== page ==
NJ Church Apologizes In Letter, Says Foreclosures Will End

A local church says it's now getting out of the tax lien and foreclosure business, and it's sorry it ever got into it.

All of this comes after a FOX 29 Investigates report last week introduced you to two families on the verge of losing their homes. Jeff Cole has our follow-up report.

WATCH ORIGINAL REPORT: FOX 29 Investigates: Church's Role In Tax Foreclosures

The letter is dated March 1, 2015, last Sunday, and it's addressed to "Our Fountain of Life Center Church Family." A copy has been posted on the website of a former member, turned critic, known as the "Redeemed Marine."

The letter starts with a reference to last week's two-part FOX 29 Investigates report.

"First, we want to apologize for the embarrassment this story has caused you, personally, and as a church body," the letter reads.

Last week, FOX 29 revealed that the Fountain of Life Center in Burlington – through a school it runs, a business it controls or entities linked to it – had been buying property owners' unpaid tax bills, or liens, and had in some instances moved to foreclose or take homes.

Donna Maxwell of Burlington County, who has lived for years in a rundown trailer, is one of them.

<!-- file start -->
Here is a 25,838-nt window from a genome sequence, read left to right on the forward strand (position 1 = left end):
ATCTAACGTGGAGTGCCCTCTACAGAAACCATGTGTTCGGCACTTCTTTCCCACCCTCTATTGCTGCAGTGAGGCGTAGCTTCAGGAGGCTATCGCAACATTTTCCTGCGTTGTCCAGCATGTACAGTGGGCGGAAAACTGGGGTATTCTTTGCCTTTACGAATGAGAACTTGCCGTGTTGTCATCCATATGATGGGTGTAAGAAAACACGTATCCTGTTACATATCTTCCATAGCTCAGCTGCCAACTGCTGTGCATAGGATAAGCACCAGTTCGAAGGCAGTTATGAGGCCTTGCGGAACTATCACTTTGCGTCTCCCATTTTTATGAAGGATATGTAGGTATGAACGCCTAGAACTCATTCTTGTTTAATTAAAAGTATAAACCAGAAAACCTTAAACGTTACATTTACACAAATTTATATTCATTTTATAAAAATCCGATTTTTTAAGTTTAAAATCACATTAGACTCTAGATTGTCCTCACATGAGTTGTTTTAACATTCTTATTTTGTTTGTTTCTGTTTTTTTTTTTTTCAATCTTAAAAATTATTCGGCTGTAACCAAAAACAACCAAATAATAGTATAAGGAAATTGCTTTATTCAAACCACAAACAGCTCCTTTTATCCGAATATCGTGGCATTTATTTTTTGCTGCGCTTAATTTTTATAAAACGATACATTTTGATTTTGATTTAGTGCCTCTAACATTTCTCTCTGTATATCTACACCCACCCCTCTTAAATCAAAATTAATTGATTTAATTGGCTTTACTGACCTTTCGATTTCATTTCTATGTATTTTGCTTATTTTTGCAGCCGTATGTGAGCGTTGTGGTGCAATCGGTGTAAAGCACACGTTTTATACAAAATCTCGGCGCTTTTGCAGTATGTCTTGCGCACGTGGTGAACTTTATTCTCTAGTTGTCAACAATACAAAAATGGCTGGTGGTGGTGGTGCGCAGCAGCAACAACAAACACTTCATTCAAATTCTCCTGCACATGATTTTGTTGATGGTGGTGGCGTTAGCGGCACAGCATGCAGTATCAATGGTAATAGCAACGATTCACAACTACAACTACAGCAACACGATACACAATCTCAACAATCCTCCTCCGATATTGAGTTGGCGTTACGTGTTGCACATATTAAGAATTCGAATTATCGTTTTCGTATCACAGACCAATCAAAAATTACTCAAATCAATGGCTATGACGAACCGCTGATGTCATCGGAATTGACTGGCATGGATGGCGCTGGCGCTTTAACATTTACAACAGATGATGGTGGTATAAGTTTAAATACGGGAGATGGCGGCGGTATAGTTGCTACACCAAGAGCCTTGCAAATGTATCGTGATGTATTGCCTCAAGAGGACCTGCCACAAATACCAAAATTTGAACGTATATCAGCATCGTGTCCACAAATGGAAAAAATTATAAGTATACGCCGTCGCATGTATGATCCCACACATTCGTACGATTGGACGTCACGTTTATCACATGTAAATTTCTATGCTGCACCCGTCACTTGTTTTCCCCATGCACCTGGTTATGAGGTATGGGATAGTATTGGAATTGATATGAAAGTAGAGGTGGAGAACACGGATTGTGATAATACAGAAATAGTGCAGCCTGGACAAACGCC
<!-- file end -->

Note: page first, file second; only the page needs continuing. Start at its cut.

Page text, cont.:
"So, your understanding is this church has paid these taxes because it wants this property?" Cole asked her.

"Yes," Maxwell answered.

"And it's going to throw you the hell out of here?" Cole asked.

"Yes," Maxwell said.

Maxwell and her children face a Spring eviction.

Jennifer Schlear of Palmyra fears the loss of her home.

"I thought churches were there to help you, not to prey on people's misfortune," she said.

The church's executive pastor, David Boudwin, defended the practice.

"She should pay her taxes. That's the law," he said, when we asked if he knew Maxwell.

But in Sunday's letter, the church's "Board of Elders" wrote that, while the practice is legal, it's one the church "should never have been involved in."

The letter also states since 2012 the church has not bought any new tax liens and adds it is working diligently to completely remove the church from the "investment strategy."

Earlier, the feds accused an entity controlled by the church of rigging bids at lien auctions so an 18-percent interest rate could be charged. It pleaded guilty and paid a fine.

A civil suit is pending. An attorney handling it says the "Fountain of Life Defendants" have agreed to settle for $250,000 and offer a big discount on past liens.

As for the women we interviewed, they say they're pleased to hear the church's school, Life Center Academy, is no longer buying tax liens, but they remain uncertain about their futures.

The church elders said in their letter, "Unfortunately, we are untangling ourselves from decisions that were made some twenty years ago by previous leadership. Since 2012, we have not purchased any new liens as was promised."

On the phone Tuesday, a church representative said it's divesting itself of the tax lien properties. It would no longer foreclose. And the church says it has reached out to Maxwell and Schlear to see how they could work together.